The Purchaser's primary argument in favor of an interlocutory appeal is that the question of whether the bankruptcy court had the authority to vacate its prior orders pursuant to section 105 of the Bankruptcy Code is a controlling question of law over which substantial ground for difference of opinion exists. As the Purchaser notes, a bankruptcy court's equitable power is limited, and "`must and can only be exercised within the confines of the Bankruptcy Code.'" In re Dairy Mart Convenience Stores, Inc., 351 F.3d 86, 92 (2d Cir. 2003) (citing FDIC v. Colonial Realty Co., 966 F.2d 57, 59 (2d Cir. 1992) (quoting Norwest Bank Worthington v. Ahlers, 485 U.S. 197, 206, 99 L. Ed. 2d 169, 108 S. Ct. 963 (1988))). Thus, the Purchaser continues, because Fed.R.Civ.P. 60(b) is made applicable to bankruptcy proceedings by Fed.R. Bankr. Proc. 9024, the bankruptcy court may not invoke its authority under section 105 of the Bankruptcy Code to grant relief that would be barred by Fed.R.Civ.P. 60(b). The Second Circuit indeed concluded in 1981 that "[t]he amenability of a final order to modification by the bankruptcy court itself . . . is governed by Bankruptcy Rule 924,*fn2 which incorporates Fed.R.Civ.P. 60." In re Emergency Beacon Corp., 666 F.2d 754, 758 (2d Cir. 1981). However, even assuming solely for the purpose of argument that the bankruptcy court's reliance on section 105 of the Bankruptcy Code rather than Rule 9024 was in error, an interlocutory appeal is not warranted because there are potentially other grounds for affirming the Order. See Emergency Beacon, 666 F.2d at 760 (affirming the bankruptcy court's order because vacatur of the order was proper pursuant to Rule 60(b)(6)); In re Pan Am Corp., 162 B.R. 667, 671-72 (S.D.N.Y. 1993); In re Asusa, Inc., 47 B.R. 928, 932 (S.D.N.Y. 1985) (remanding to bankruptcy court for further findings where vacatur of a prior order was improper under Rule 60(b)(2), but where there were potentially grounds for vacating it under Rule 60(b)(4) or (6)). Contrary to the Purchaser's argument, it is not evident that the bankruptcy did not have the authority to vacate its prior orders under Rule 60(b)(4) or (6), neither of which are subject to a one-year time limitation. See Fed.R.Civ.P. 60(b). Where, as here, there may be an alternative legal basis for vacating the prior orders, the question of whether the bankruptcy court properly invoked its equitable powers is not "controlling." See In re Enron Corp., 316 B.R. 767, 772 (S.D.N.Y. 2004) (citing Cal. Pub. Emples. Ret. Sys. v. Worldcom, Inc., 368 F.3d 86, 95-96 (2d Cir. 2004)). 2. The Escrow Requirement Does Not Provide a Basis for Granting Leave to Appeal Pursuant to 28 U.S.C. § 1292(b).

  The escrow requirement does not warrant an appeal pursuant to the standards of 28 U.S.C. § 1292(b), because granting leave to appeal an interlocutory order is appropriate only in "those cases where an intermediate appeal may avoid protracted litigation." In re 105 E. Second St. Assocs., 1997 U.S. Dist. LEXIS 8019, 1997 WL 311919, at *2 (S.D.N.Y. Jun. 10, 1997) (quoting Koehler v. Bank of Bermuda Ltd., 101 F.3d 863, 865-66 (2d Cir. 1996)). Even if the Purchaser were successful in challenging the escrow requirement, that would not, by itself, materially advance the litigation, and therefore, an appeal is not warranted.

  3. There Are No Exceptional Circumstances Warranting an Immediate Appeal.

  The Purchaser urges, alternatively, that an appeal is warranted on the basis of exceptional circumstances. See Escondido Mission Vill. L.P. v. Best Prods., Co., 137 B.R. 114, 116 (S.D.N.Y. 1992) (granting leave to appeal on the basis of exceptional circumstances where there was no controlling question of law over which substantial grounds for difference of opinion existed). The Purchaser claims that exceptional circumstances are shown in light of the bankruptcy court's exercise of its equitable powers in contravention of Fed.R.Civ.P. 60(b) and because of the requirement that the Purchaser place the $6.2 million in tax refunds in escrow. However, as was discussed above, even if the bankruptcy court may not exercise its equitable powers in this case, it has not been shown that relief was improper under Fed.R.Civ.P. 60(b). Moreover, a requirement that money be placed in escrow is not the kind of exceptional circumstance that warrants an immediate appeal. See Fischer v. 47th Street Photo, Inc., 1992 WL 396909, at *3 (S.D.N.Y. Dec. 29, 1992) ("an order simply requiring that disputed funds be placed in escrow does not generally present exceptional circumstances [that] justify a departure from the basic policy of postponing review until after the entry of final judgment") (alteration in original) (citations omitted).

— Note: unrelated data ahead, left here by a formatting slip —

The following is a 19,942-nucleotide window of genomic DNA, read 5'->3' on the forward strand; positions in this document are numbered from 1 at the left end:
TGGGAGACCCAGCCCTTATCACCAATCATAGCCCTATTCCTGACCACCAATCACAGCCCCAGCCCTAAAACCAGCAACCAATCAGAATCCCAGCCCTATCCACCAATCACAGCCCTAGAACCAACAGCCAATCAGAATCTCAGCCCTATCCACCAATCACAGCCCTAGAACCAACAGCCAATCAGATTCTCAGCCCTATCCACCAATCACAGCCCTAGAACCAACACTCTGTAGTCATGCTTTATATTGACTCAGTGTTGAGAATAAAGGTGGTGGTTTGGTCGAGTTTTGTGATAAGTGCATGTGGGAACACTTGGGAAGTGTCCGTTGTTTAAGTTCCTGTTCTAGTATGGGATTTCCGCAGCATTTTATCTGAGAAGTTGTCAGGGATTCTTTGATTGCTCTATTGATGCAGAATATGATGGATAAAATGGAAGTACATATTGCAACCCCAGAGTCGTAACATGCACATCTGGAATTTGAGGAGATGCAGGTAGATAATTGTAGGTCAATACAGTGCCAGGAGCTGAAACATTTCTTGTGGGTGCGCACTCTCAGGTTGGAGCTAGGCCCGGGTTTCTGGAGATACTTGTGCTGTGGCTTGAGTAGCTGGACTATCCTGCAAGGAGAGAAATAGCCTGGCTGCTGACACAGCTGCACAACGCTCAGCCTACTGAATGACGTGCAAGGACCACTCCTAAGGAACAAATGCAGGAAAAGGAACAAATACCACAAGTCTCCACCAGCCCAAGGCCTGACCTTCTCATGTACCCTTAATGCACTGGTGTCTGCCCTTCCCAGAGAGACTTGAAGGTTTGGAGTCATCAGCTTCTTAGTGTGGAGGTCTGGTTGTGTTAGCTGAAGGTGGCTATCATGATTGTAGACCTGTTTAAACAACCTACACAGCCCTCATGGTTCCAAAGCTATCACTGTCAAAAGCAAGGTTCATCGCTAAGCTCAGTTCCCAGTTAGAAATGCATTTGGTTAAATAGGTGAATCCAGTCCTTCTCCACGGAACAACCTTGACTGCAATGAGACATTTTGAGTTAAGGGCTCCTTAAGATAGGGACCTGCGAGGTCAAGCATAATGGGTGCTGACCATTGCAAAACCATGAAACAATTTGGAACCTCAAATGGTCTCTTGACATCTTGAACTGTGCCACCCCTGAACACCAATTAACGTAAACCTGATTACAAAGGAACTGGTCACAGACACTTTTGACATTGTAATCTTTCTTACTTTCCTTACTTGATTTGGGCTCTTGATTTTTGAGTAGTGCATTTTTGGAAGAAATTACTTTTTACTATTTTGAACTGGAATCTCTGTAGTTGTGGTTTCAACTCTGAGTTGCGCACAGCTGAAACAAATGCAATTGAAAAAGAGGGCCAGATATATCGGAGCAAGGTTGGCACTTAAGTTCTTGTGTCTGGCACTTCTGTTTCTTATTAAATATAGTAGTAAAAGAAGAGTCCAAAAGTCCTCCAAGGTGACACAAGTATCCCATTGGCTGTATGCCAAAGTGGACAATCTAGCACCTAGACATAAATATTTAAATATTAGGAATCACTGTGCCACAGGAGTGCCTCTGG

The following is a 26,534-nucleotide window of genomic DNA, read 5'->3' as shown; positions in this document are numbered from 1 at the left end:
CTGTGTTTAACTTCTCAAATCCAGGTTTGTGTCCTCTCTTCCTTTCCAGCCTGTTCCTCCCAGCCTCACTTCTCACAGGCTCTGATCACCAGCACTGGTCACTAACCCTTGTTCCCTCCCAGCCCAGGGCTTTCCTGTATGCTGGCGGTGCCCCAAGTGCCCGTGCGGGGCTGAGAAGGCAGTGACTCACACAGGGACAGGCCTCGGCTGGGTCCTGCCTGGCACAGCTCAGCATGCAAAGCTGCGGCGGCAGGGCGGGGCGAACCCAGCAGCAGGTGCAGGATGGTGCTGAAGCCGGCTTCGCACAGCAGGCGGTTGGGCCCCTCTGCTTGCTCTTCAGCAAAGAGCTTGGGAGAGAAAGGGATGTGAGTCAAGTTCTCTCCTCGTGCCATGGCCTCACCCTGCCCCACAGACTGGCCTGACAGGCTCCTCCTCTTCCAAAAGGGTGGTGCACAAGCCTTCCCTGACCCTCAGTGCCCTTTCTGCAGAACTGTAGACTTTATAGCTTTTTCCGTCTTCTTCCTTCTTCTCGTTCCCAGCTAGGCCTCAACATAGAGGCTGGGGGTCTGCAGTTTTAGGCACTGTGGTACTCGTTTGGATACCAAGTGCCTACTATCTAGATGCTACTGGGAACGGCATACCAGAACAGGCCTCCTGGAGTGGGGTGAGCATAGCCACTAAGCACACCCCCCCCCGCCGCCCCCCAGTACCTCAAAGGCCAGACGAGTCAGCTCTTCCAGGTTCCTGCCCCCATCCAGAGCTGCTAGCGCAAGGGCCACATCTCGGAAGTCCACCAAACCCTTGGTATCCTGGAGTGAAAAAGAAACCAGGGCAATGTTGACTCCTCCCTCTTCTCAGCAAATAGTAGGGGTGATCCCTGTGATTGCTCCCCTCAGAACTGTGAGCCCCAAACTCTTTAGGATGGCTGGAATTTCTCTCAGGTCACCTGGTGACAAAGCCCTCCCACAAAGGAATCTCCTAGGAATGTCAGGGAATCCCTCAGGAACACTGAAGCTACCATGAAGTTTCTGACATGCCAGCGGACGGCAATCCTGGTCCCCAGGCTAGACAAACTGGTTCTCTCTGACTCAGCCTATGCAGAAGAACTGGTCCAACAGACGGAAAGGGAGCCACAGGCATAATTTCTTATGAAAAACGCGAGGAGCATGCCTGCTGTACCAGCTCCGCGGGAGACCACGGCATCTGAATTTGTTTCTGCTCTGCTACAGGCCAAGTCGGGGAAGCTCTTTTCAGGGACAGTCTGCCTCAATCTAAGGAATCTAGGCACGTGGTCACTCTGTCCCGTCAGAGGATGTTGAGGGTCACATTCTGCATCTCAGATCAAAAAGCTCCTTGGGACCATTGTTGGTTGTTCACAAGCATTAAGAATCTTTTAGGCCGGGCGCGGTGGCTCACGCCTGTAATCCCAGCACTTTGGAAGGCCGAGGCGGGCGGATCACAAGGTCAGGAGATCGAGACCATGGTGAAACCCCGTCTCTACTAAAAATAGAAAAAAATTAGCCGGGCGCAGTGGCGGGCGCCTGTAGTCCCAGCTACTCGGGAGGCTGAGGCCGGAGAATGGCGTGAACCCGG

4. The Question of Sage's Standing Does Not Warrant Immediate Appeal.

  The Purchaser claims that an appeal is warranted because the bankruptcy court erred in finding that Sage had standing to seek relief on behalf of former tenants. Regardless of the merits of the Purchaser's arguments regarding Sage's standing, an immediate appeal to challenge standing is not merited because the Purchaser acknowledges the validity of Sage's status as assignee of the interest of the former tenant, Insurance Company of North America ("INA"). The Purchaser challenges Sage's standing as assignee of INA on the ground that because INA filed a proof of claim in the bankruptcy proceeding, any right it may have had as a former tenant to a share of the then potential tax refund was extinguished when the bankruptcy court confirmed the Debtor's amended reorganization plan. However, this argument ignores the terms of the transfer of assets to the Purchaser that contemplated that former tenants' rights to a share of the potential tax refund would be determined subsequent to the confirmation of the plan. Because this raises a question going to the merits of INA's claim to a share of the tax refund, and not to the validity of the assignment, it does not warrant immediate appeal. III. CONCLUSION

  Because the November 12, 2004 Order is not a final order, and because the Purchaser has not demonstrated that an immediate appeal of the interlocutory order is warranted, leave to appeal is denied.

  SO ORDERED.